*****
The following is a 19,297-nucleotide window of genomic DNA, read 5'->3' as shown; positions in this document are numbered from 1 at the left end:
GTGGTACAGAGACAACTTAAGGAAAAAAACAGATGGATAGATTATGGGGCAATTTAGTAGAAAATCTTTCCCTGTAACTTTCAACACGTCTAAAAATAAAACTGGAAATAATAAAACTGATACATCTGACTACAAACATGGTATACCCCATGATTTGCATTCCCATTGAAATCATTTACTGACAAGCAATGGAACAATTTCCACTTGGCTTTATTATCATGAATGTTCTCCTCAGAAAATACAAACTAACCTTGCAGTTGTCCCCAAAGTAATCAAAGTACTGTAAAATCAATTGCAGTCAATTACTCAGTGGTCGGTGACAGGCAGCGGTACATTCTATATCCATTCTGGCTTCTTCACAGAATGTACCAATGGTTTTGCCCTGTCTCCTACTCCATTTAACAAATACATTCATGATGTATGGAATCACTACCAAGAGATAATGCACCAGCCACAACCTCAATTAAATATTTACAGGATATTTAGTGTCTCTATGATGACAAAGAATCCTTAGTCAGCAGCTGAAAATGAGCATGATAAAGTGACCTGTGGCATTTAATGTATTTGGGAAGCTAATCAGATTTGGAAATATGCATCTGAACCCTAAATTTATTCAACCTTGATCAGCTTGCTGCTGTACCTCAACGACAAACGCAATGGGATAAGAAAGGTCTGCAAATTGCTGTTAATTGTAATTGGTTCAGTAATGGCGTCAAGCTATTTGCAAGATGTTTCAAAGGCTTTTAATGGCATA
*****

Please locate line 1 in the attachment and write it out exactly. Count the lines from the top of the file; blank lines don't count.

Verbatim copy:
The following is a 19,297-nucleotide window of genomic DNA, read 5'->3' as shown; positions in this document are numbered from 1 at the left end: